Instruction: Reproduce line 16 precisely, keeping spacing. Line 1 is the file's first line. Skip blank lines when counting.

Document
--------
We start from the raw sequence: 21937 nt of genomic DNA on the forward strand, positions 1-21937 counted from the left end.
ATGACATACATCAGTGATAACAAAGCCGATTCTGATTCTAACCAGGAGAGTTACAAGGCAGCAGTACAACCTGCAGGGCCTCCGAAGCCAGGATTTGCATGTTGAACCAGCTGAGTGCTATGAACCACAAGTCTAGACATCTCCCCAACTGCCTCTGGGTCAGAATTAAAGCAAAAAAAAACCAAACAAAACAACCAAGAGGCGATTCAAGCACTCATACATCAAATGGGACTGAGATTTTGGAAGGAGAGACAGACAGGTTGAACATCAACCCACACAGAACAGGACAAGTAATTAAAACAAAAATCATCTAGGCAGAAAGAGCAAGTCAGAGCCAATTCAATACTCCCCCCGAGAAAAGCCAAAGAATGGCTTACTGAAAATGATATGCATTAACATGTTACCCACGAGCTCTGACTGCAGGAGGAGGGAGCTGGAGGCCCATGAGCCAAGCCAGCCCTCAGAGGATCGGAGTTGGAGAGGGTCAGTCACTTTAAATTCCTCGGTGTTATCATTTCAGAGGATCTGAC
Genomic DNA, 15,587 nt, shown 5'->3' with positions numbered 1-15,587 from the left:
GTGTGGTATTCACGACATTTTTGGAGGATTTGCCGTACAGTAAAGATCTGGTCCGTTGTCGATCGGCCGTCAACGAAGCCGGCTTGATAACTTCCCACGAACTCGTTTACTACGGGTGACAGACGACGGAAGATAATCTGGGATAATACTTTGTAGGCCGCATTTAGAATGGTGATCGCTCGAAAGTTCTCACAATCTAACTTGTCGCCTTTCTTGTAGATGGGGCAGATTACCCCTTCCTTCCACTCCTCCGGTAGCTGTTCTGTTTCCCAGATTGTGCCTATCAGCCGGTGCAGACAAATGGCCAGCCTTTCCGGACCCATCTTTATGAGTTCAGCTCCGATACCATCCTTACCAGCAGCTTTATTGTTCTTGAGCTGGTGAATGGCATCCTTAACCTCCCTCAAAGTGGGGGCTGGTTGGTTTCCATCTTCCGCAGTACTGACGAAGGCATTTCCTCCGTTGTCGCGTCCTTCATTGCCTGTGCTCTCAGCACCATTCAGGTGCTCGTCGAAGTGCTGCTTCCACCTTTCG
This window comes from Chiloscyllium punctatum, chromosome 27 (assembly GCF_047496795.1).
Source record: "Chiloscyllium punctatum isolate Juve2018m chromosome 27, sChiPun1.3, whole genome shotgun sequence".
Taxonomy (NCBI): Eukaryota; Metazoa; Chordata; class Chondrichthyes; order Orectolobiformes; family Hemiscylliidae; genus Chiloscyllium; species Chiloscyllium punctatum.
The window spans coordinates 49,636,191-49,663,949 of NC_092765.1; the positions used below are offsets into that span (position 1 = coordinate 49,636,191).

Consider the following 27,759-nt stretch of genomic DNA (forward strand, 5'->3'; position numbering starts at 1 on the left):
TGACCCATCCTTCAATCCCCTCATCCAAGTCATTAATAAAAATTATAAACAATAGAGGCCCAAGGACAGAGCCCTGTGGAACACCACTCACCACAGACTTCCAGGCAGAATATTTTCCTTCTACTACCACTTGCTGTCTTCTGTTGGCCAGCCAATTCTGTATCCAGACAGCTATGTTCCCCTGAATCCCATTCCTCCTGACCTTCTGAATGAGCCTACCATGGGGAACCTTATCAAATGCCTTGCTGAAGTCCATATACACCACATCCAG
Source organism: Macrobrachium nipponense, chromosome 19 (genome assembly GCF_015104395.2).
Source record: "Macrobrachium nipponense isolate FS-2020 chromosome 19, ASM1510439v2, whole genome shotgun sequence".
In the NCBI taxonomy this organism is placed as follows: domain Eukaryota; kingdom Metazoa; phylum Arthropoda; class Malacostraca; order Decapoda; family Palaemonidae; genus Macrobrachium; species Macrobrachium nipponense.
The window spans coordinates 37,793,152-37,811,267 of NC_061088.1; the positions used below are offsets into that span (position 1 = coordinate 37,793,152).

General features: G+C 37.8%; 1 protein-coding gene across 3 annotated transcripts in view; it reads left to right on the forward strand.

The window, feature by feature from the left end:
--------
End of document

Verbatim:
The window, feature by feature from the left end: